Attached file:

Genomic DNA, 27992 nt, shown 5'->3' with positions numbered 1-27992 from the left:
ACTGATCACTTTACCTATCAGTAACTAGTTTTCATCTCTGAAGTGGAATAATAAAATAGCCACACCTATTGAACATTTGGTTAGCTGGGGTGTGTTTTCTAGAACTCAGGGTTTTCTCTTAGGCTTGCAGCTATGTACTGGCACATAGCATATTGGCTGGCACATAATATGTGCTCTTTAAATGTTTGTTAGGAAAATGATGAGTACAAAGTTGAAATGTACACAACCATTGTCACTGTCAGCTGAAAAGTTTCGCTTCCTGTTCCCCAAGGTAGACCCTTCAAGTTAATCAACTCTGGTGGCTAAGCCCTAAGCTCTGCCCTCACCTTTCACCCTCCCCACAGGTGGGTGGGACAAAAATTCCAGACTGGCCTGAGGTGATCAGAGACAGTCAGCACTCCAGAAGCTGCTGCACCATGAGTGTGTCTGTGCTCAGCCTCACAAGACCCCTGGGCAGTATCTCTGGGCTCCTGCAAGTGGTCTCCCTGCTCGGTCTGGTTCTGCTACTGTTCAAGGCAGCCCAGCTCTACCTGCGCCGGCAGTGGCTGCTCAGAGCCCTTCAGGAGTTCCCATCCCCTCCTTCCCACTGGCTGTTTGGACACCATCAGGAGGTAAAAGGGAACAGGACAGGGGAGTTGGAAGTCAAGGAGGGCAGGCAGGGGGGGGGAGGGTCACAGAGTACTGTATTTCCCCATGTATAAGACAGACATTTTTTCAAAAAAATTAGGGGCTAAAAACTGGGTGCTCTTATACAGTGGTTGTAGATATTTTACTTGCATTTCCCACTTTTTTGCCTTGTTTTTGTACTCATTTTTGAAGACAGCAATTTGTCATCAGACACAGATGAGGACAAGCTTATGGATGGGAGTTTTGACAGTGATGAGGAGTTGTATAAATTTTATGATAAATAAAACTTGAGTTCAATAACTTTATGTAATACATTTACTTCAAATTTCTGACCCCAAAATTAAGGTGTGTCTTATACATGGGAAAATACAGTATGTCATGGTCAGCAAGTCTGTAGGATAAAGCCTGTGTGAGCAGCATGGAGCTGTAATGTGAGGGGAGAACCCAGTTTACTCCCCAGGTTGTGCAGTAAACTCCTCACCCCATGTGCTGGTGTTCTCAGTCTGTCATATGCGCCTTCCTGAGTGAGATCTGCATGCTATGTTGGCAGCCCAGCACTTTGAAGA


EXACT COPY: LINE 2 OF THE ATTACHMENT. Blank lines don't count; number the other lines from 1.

ACTGATCACTTTACCTATCAGTAACTAGTTTTCATCTCTGAAGTGGAATAATAAAATAGCCACACCTATTGAACATTTGGTTAGCTGGGGTGTGTTTTCTAGAACTCAGGGTTTTCTCTTAGGCTTGCAGCTATGTACTGGCACATAGCATATTGGCTGGCACATAATATGTGCTCTTTAAATGTTTGTTAGGAAAATGATGAGTACAAAGTTGAAATGTACACAACCATTGTCACTGTCAGCTGAAAAGTTTCGCTTCCTGTTCCCCAAGGTAGACCCTTCAAGTTAATCAACTCTGGTGGCTAAGCCCTAAGCTCTGCCCTCACCTTTCACCCTCCCCACAGGTGGGTGGGACAAAAATTCCAGACTGGCCTGAGGTGATCAGAGACAGTCAGCACTCCAGAAGCTGCTGCACCATGAGTGTGTCTGTGCTCAGCCTCACAAGACCCCTGGGCAGTATCTCTGGGCTCCTGCAAGTGGTCTCCCTGCTCGGTCTGGTTCTGCTACTGTTCAAGGCAGCCCAGCTCTACCTGCGCCGGCAGTGGCTGCTCAGAGCCCTTCAGGAGTTCCCATCCCCTCCTTCCCACTGGCTGTTTGGACACCATCAGGAGGTAAAAGGGAACAGGACAGGGGAGTTGGAAGTCAAGGAGGGCAGGCAGGGGGGGGGAGGGTCACAGAGTACTGTATTTCCCCATGTATAAGACAGACATTTTTTCAAAAAAATTAGGGGCTAAAAACTGGGTGCTCTTATACAGTGGTTGTAGATATTTTACTTGCATTTCCCACTTTTTTGCCTTGTTTTTGTACTCATTTTTGAAGACAGCAATTTGTCATCAGACACAGATGAGGACAAGCTTATGGATGGGAGTTTTGACAGTGATGAGGAGTTGTATAAATTTTATGATAAATAAAACTTGAGTTCAATAACTTTATGTAATACATTTACTTCAAATTTCTGACCCCAAAATTAAGGTGTGTCTTATACATGGGAAAATACAGTATGTCATGGTCAGCAAGTCTGTAGGATAAAGCCTGTGTGAGCAGCATGGAGCTGTAATGTGAGGGGAGAACCCAGTTTACTCCCCAGGTTGTGCAGTAAACTCCTCACCCCATGTGCTGGTGTTCTCAGTCTGTCATATGCGCCTTCCTGAGTGAGATCTGCATGCTATGTTGGCAGCCCAGCACTTTGAAGA